When I started writing my last column, I intended to tackle the idea of being impervious to praise and blame, and then ended up talking about being “right” and never got around to it. Of course, the two are linked. One reason we like being right is that we tend to get praised when we are and blamed when we’re not. But even when we’re right, inevitably someone, (especially if we’re married), at some point, will blame us anyway.
Therefore, as with so much of life, the trick is not so much to arrange outer circumstances so that we never get blamed, but to arrange our inner landscape in such a way that we don’t take it so seriously when we are. Eruch used to love to tell the story “Is that so?” in which a person responded to both extravagant praise and unjust blame by merely commenting, “Is that so?” This was the equipoise Eruch said we should have.
Of course, this is easier said than done. It seemed to me that the mandali had an interesting method of trying to help those working with them to become more dependent upon one’s inner sense of pleasing Baba, and less so on the opinions and reactions of others. They did this by, for the most part, giving praise or blame without much correlation to one’s actions. Thus I could accomplish what seemed like a great feat in my eyes, and the mandali would appear completely indifferent, never even acknowledging my action. Or they would simply nod their heads as if it was understood that the work would get done and, again, wouldn’t say a word of praise. Sometimes, they might even find fault with what I had done, or criticize me for using my initiative.
I found this disconcerting, to say the least. And then, every once in a while, out of the blue, Eruch might suddenly launch into a peroration of praise because I had done something absolutely trivial, like putting a stamp on an envelope. I don’t know how others reacted to this but I found it maddening. I was hungry for praise, but for something I deserved; this effusive and excessive commendation seemed like mockery.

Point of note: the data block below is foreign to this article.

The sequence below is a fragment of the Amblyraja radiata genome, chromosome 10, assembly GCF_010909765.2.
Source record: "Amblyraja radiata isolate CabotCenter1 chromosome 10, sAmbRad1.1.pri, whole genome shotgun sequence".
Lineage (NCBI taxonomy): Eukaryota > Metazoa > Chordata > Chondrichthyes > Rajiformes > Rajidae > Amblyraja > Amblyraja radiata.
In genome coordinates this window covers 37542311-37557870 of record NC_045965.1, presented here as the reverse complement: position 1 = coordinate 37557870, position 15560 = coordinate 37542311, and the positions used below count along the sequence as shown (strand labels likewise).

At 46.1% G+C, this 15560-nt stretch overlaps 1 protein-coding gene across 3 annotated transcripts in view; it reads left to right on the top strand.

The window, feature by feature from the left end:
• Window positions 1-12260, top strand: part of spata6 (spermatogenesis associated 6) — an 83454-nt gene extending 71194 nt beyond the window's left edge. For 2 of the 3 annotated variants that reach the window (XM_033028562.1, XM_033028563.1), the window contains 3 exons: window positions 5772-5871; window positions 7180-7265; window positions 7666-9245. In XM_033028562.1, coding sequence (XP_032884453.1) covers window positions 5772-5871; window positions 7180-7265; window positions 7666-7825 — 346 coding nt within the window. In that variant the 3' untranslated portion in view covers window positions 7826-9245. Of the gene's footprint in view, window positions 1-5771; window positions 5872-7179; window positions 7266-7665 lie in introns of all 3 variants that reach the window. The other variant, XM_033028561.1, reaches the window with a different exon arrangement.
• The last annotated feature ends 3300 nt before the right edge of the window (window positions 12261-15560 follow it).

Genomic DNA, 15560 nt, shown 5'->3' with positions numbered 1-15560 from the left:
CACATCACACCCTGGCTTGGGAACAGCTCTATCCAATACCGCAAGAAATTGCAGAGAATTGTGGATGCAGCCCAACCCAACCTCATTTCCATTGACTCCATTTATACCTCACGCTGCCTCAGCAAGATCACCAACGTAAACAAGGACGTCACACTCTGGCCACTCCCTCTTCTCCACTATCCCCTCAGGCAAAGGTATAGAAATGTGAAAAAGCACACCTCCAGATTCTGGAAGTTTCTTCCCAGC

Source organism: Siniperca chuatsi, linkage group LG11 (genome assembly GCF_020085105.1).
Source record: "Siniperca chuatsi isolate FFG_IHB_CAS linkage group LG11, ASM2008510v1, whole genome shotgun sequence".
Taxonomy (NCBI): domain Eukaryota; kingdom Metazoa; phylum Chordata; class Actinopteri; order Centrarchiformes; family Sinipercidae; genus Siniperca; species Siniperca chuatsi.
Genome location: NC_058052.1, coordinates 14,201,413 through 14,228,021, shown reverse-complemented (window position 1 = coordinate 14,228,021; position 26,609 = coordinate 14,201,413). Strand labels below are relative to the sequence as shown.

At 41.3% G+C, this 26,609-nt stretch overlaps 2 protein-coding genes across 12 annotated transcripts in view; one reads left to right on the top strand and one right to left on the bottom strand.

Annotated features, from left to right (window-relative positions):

It took me years to begin to discern that my desire for praise was just another attempt by my ego to perpetuate its separateness, its feeling of being special. I sensed that the mandali wanted us to feel special not because of who we were, or what we did, but simply because Baba was within us. And, concomitantly, they wanted us to persevere doing the right thing, not because we would be praised for it, but simply because it was what Baba wanted us to do. They were alert to always direct us towards seeking His pleasure, and not theirs.
By making their praise and blame so random, they sought to wean us from seeking praise or fearing criticism altogether. Or at least this was the conclusion I came to. A feeling that was strengthened as I noticed that even when the mandali disagreed with something someone had done, if the motive had been to serve Him and not merely to aggrandize one’s self, then they respected this.
My sense was that the mandali wanted us to always focus on doing what He wants and to not worry about whether others approved or disapproved of our actions. This didn’t mean ignoring others, or arrogantly asserting ourselves; it might mean apologizing profusely even when we felt we had nothing to apologize for, but it also meant persevering in seeking His pleasure, despite the reactions our behavior might produce. I can’t pretend that this is a lesson I’ve mastered, but it is something I try to remind myself of when I get too puffed up with praise or disheartened by blame.